This dark, gripping crime thriller directed by Jim Mickle feels like a breath of fresh air. There's nothing new about it per se, yet it's like nothing that came before it. It has its own style, its own tone, its own pacing, its own identity. It's unique, and as a 2014 crime thriller that's saying something; it's saying quite a lot. Calling it a crime movie or a thriller is not really accurate however, as the movie defies a clear genre classification. It's many things, rolled into one. It constantly evolves, shifts gears and becomes something else, it's like peeling an onion, revealing something new, different and unexpected with each layer. And if there's one thing I love, that's peeling onions.
The movie has been visibly influenced by a number of great film-makers, like the Coen brothers (the noirish quality and genre subversion), John Carpenter (the detached perspective and masculinity; there's definitely an Assault on Precinct 13 and The Thing vibe going on, plus the score is straight out of a Carpenter flick), Mario Bava and Dario Argento (there are moments when the lighting is very colorful and stylish, greens and reds being a favorite combination for the Italian film-makers). But as much as the movie seems to be comprised of other people's work it uses these influences and combines them to create something new, independent and intriguing.
The three main actors were superbly cast and they work together very well. There's nothing more that can be said about Sam Shepard, the guy is a legend and his performance here is as great as we've come to expect from him. Don Johnson has a magnetic screen presence, he has the ability to capture the viewer's attention through his seemingly effortless, laid back acting and subtle body language. Michael C. Hall, who arguably plays the main character, seems a bit intimidated by the two experienced actors and has difficulty holding his own but he compensates with a noticeable dedication and an amazing mullet.
Technically, the film is impeccable, from editing to camera work and lighting. The story is the kind of story that keeps you invested throughout, slowly revealing itself in a way that garners interest, accentuates the dangerous implications and raises the intensity levels. The darkness that resides at the core of this world is skillfully presented through the main character (with whom the audience identifies), an unknowing, hard-working family guy who finds himself in an extraordinary situation and faced with the unpleasant and harsh reality in which he lives. This world that we're shown seems to imply that the life we choose to live bears responsibility that extends beyond our own selves as it has an influence on those around us and the actions we take (or the lack of such actions) have their consequences.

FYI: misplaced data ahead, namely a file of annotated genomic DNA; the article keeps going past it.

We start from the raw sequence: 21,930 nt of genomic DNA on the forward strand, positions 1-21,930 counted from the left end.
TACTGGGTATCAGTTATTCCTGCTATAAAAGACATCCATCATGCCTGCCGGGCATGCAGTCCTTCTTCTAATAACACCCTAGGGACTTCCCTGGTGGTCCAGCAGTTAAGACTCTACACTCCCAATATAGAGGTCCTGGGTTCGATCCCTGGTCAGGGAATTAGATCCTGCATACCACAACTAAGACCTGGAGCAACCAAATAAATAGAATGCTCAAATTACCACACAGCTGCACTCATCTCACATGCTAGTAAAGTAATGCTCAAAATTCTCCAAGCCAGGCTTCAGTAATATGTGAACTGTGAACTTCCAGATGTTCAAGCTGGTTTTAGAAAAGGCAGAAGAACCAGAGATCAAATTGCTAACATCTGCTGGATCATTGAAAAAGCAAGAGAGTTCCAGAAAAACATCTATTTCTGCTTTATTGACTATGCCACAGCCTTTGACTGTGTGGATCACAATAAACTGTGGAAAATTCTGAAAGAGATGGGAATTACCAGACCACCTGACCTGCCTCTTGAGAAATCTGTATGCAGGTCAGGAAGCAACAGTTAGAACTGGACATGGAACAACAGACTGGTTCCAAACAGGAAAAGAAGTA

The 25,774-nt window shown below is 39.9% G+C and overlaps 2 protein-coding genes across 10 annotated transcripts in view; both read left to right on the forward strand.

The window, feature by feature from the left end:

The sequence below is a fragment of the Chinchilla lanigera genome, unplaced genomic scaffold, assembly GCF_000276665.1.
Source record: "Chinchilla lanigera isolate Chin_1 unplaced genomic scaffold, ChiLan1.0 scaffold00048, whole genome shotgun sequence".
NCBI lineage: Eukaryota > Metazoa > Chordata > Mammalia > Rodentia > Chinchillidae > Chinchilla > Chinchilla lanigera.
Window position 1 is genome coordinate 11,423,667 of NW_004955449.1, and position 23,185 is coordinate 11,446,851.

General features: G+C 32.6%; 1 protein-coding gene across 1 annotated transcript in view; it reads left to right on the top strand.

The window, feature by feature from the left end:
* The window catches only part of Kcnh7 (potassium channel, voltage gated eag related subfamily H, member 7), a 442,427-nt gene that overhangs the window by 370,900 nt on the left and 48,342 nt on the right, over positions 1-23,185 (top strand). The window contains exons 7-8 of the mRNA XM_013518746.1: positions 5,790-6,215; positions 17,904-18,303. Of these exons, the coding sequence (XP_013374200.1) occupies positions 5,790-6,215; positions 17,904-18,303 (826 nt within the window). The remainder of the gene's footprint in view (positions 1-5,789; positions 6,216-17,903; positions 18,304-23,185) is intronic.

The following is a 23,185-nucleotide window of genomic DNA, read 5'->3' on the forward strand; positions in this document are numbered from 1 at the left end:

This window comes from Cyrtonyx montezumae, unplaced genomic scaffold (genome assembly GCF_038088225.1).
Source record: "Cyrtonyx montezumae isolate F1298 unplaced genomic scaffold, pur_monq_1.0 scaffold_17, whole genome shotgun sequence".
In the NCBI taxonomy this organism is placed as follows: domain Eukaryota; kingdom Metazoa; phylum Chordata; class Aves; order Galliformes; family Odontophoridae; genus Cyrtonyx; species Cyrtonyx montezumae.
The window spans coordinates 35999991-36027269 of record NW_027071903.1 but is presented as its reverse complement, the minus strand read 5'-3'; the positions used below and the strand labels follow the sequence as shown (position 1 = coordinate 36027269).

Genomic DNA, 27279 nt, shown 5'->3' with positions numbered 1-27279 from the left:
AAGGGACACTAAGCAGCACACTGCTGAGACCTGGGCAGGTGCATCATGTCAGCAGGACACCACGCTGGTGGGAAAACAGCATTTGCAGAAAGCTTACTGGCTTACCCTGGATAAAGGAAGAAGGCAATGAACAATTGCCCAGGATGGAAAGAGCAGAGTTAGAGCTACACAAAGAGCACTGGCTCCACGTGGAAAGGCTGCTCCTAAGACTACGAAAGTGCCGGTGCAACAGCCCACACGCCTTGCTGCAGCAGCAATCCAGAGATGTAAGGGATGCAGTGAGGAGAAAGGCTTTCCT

An experience like this, with wrinkles at every step and new directions taken with each opportunity, is not commonplace. It's an experience like none other and one that is substantially rewarding. There are rotten apples and good, tasty apples, just like there are good crime thrillers and bad ones. Cold in July is the... uhm... onion among apples.
★★★★ review by Esteban Gonzalez on Letterboxd
“You know when a dog bites you... you can either chain him up... or shoot him.”
Cold in July was one of the most surprising films of 2014 for me considering I didn’t have much expectations for it. I had never heard of director Jim Mickle nor had I read Joe R. Lansdale’s novel so I was expecting a standard and by the books revenge thriller. I hadn’t even watched the trailer for this film, but I did want to see Michael C. Hall in a starring role considering I loved his work in Dexter. I got much more than I bargained for from this witty and entertaining thriller set in 1989 East Texas. It begins as a simple revenge tale after a family man (played by Michael C. Hall) kills a burglar in his home. It turns out that the victim was a wanted felon so he becomes sort of an overnight hero in his small town. However, the victim’s father (Sam Shepard) shows up and begins to threaten his family. Up to this point everything felt by the books, but I was still having a good time with it. From the opening scene I felt the tension and was enjoying the suspense, but when the twists began kicking in it simply elevated the film to a whole other level. With each twist and revelation the film grew on me more and more because it became unpredictable and grittier. It also has its touches of humor scattered throughout the film thanks to a strong supporting performance from Don Johnson. I had a great time with this film as it kept me at the edge of my seat. I absolutely recommend this well paced thriller which plays with its well known genre conventions.